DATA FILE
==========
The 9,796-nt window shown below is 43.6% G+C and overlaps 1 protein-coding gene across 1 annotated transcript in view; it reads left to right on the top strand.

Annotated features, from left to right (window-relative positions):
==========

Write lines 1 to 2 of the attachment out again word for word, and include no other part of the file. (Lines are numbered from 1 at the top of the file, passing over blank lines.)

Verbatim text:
The 9,796-nt window shown below is 43.6% G+C and overlaps 1 protein-coding gene across 1 annotated transcript in view; it reads left to right on the top strand.

Annotated features, from left to right (window-relative positions):